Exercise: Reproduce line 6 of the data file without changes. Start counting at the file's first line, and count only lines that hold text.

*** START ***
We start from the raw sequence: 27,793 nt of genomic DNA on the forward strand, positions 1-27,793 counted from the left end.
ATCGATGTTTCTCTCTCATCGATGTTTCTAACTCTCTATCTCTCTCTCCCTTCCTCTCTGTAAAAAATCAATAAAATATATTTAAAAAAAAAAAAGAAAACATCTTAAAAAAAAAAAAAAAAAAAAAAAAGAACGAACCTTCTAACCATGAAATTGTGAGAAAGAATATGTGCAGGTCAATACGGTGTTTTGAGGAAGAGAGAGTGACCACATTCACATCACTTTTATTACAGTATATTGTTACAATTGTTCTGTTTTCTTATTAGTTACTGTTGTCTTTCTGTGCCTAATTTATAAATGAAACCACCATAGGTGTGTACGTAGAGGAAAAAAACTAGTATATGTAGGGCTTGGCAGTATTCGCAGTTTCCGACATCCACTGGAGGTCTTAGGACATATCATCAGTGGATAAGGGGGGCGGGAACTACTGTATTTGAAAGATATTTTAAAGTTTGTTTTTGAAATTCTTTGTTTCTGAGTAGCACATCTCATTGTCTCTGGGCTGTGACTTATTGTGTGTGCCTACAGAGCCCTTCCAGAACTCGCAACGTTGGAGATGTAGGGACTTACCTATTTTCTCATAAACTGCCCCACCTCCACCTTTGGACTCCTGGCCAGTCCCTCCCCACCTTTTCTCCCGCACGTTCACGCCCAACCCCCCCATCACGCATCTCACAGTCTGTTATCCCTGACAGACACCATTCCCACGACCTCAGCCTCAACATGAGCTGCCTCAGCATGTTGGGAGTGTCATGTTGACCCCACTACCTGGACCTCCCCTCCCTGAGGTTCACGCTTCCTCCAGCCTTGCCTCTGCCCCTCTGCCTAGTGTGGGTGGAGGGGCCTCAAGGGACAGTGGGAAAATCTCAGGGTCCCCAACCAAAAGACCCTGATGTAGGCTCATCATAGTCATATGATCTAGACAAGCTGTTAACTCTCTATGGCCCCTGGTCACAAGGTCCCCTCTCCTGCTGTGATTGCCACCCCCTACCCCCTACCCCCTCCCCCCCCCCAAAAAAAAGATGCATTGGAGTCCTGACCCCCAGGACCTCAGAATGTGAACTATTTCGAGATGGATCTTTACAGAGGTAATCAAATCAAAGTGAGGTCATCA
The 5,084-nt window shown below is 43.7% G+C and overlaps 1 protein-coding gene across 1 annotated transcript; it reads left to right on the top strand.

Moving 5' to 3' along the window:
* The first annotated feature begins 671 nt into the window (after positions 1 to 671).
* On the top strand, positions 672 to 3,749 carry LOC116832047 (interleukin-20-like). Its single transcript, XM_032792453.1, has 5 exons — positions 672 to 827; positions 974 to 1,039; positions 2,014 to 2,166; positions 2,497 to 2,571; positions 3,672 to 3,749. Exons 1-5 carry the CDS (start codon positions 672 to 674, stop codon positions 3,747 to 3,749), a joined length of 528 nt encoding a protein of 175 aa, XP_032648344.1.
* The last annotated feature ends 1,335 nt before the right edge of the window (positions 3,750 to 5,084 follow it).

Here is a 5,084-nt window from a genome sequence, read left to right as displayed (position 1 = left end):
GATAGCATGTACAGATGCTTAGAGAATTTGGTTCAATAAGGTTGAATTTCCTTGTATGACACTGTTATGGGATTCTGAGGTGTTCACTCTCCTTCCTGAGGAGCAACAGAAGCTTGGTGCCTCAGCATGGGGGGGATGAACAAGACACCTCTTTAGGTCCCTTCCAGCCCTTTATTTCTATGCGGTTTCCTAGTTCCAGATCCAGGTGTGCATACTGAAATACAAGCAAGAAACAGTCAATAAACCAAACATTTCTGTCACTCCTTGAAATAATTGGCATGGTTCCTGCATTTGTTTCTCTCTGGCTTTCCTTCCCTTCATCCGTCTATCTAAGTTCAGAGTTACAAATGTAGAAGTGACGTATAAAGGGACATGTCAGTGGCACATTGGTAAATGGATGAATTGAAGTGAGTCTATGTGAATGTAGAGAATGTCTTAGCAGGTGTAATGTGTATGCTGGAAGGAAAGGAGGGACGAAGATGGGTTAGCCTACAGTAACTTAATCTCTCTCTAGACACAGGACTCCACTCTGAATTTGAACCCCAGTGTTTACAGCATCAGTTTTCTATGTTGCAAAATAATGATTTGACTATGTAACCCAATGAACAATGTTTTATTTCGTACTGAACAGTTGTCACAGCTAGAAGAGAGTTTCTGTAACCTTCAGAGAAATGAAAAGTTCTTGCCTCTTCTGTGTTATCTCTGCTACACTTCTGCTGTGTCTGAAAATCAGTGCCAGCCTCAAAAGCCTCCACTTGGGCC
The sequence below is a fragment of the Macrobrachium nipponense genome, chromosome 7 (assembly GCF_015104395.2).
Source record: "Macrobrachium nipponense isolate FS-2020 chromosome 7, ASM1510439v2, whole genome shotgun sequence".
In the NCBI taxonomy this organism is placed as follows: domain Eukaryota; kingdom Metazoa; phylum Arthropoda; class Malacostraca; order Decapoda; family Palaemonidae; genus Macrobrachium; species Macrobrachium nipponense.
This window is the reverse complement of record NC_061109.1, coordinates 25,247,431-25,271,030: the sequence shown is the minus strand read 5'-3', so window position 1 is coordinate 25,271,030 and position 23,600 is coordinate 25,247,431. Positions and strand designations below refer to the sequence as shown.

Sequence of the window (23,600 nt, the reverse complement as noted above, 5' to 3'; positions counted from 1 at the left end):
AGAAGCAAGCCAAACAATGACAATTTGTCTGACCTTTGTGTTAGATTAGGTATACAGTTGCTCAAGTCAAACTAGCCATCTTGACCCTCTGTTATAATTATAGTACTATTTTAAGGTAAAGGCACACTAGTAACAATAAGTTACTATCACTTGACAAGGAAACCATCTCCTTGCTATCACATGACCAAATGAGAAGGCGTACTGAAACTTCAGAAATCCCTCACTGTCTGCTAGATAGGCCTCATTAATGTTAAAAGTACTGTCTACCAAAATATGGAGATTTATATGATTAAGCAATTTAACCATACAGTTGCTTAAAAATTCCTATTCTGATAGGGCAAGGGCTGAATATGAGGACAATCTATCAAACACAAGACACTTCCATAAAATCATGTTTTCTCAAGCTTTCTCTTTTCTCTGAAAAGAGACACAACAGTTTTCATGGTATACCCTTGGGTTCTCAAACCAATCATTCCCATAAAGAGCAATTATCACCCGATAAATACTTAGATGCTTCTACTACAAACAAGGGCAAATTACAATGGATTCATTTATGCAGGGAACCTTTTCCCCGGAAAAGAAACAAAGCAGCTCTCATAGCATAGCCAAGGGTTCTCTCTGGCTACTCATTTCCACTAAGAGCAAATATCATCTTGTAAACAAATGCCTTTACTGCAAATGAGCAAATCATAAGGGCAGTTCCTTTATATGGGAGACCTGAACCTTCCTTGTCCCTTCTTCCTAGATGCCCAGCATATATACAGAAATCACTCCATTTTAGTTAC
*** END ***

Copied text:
* On the top strand, positions 672 to 3,749 carry LOC116832047 (interleukin-20-like). Its single transcript, XM_032792453.1, has 5 exons — positions 672 to 827; positions 974 to 1,039; positions 2,014 to 2,166; positions 2,497 to 2,571; positions 3,672 to 3,749. Exons 1-5 carry the CDS (start codon positions 672 to 674, stop codon positions 3,747 to 3,749), a joined length of 528 nt encoding a protein of 175 aa, XP_032648344.1.